Wilmott (2001) raises the question that the application of corporate responsibility being aimed at the organisation rather than the actions of an individual arises because the probability of ascertaining guilt amongst a complex organisation is unlikely therefore the outcome is questionable. This leads to examination of the nature of punishments incurred by the relative organisation which may often appear complex and disproportionate, however this can reflect upon the nature of the punishment being control or deterrence, and can be compounded by the effect of reputation and image in light of a positive outcome.

References

Benoit, A. (2012, November 11). Johnson and Johnson: Recalling, Reassuring, and Reviving. Retrieved March 11, 2017, from https://bizgovsoc4.wordpress.com/2012/11/11/johnson-and-johnson-recalling-reassuring-and-reviving-2/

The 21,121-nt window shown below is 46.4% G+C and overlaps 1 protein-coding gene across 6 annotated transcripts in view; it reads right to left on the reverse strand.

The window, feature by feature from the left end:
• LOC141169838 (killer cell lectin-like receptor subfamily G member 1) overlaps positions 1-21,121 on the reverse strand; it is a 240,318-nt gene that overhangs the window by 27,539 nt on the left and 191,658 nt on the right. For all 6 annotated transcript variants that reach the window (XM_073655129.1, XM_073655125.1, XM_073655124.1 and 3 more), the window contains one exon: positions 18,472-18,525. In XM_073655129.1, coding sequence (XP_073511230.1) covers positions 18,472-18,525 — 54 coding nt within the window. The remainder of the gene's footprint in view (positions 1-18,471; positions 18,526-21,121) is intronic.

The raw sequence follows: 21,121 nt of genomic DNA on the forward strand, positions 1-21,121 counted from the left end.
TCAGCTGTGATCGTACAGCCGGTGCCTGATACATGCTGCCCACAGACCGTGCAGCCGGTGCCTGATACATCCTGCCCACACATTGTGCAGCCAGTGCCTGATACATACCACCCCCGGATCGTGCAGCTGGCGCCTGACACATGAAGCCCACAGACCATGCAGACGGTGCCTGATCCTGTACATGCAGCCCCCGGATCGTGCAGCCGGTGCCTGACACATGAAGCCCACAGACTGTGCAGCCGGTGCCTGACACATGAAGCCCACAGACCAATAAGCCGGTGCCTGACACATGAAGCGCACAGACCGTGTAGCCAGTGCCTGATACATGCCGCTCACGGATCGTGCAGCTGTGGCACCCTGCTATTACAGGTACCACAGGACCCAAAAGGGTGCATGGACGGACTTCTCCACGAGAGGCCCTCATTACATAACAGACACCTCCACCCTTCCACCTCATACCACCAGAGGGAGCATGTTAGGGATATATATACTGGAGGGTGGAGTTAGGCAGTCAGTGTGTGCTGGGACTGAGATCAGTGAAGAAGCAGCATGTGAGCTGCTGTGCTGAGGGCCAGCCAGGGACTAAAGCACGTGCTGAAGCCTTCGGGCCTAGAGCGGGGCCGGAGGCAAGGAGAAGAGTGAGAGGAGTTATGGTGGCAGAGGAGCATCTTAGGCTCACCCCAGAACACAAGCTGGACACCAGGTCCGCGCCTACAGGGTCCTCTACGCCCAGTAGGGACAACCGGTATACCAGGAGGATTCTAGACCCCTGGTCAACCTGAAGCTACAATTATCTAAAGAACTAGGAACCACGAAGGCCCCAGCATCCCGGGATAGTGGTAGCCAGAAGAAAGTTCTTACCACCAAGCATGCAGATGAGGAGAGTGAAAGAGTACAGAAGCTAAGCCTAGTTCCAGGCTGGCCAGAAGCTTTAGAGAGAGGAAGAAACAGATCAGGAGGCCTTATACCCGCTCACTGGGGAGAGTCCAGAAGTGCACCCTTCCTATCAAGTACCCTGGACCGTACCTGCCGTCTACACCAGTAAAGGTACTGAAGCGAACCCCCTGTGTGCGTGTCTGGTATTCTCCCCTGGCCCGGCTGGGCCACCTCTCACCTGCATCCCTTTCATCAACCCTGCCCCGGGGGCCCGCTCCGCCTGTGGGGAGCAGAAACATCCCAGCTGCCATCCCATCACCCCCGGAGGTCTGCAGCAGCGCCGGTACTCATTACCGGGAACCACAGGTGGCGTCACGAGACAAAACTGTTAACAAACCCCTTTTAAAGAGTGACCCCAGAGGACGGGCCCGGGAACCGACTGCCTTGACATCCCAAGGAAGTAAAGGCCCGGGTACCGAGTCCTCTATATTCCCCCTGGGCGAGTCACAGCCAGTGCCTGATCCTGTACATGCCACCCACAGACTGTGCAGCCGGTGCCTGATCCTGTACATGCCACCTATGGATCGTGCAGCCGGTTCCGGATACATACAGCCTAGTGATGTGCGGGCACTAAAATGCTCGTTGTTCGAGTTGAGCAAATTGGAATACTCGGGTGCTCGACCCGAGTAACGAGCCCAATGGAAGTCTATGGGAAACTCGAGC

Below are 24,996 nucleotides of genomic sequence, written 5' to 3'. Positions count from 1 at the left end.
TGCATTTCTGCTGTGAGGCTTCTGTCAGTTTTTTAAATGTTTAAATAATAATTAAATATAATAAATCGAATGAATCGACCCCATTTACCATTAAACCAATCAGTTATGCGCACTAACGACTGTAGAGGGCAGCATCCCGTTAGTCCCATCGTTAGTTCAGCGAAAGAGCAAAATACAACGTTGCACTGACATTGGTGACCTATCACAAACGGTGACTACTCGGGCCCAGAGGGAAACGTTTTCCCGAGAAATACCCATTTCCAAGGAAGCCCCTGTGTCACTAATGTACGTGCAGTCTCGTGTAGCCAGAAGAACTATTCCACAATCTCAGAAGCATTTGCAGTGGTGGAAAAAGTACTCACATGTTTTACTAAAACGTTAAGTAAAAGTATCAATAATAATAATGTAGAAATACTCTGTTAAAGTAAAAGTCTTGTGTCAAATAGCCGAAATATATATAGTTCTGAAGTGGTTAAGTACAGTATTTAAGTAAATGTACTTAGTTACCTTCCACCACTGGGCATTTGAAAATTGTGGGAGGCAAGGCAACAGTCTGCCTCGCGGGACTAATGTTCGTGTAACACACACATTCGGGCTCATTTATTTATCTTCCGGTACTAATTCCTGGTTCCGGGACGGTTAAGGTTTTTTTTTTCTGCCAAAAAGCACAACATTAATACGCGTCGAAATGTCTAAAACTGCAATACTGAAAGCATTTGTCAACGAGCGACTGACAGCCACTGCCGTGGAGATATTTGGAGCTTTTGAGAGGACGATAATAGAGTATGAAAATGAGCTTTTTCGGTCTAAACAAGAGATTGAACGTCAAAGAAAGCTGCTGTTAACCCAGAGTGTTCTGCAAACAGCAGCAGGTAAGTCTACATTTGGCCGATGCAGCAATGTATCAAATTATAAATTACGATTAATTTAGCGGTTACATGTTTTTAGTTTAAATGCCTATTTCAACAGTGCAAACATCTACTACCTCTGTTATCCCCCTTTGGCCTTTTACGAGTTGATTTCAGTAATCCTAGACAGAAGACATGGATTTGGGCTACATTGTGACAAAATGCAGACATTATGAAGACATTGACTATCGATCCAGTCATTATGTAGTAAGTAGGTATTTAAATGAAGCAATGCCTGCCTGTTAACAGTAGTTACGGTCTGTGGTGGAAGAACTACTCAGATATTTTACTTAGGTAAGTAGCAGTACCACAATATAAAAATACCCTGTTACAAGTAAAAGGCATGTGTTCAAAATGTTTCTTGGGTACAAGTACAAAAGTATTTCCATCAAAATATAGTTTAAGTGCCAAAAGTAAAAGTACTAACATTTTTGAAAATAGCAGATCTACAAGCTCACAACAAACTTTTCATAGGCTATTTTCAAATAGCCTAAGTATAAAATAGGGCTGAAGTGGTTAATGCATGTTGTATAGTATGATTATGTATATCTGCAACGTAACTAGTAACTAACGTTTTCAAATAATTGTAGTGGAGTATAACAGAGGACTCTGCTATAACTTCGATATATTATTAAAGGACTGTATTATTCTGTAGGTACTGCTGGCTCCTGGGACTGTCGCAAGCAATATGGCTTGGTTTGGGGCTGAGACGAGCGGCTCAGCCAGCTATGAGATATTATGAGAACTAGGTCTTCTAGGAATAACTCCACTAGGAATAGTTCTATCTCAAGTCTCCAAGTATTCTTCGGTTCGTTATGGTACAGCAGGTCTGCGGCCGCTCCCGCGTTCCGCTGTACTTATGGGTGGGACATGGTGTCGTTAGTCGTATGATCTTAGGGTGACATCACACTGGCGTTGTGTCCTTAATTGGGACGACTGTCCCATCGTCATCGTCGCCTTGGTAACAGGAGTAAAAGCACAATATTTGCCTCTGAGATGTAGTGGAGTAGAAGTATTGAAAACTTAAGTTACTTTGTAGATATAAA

Constantinescu, M., Kaptein, M. (2015). Mutually enhancing responsibility: a theoretical exploration of the interaction mechanisms between individual and corporate moral responsibility. Journal of Business Ethics: JBE; Dordrecht129.2 (Jun 2015): 325-339.

Caesar-Gordon , A. (2015). Lessons to learn from a product recall .Retrieved March 04, 2017, from http://www.prweek.com/article/1357209/lessons-learn-product-recall

Federwisch, A. (2015). The Ethics of Product Usage. Retrieved March 11, 2017, from https://www.scu.edu/ethics/focus-areas/business-ethics/resources/the-ethics-of-product-usage/

Kurtzleben (2015), http://www.npr.org/sections/itsallpolitics/2015/10/06/446348616/fact-check-are-gun-makers-totally-free-of-liability-for-their-behavior

Wilmot, S., (2001). Corporate moral responsibility: What can we infer from our understanding of organisations? Journal of Business Ethics: JBE; Dordrecht30.2 (Mar 2001): 161-169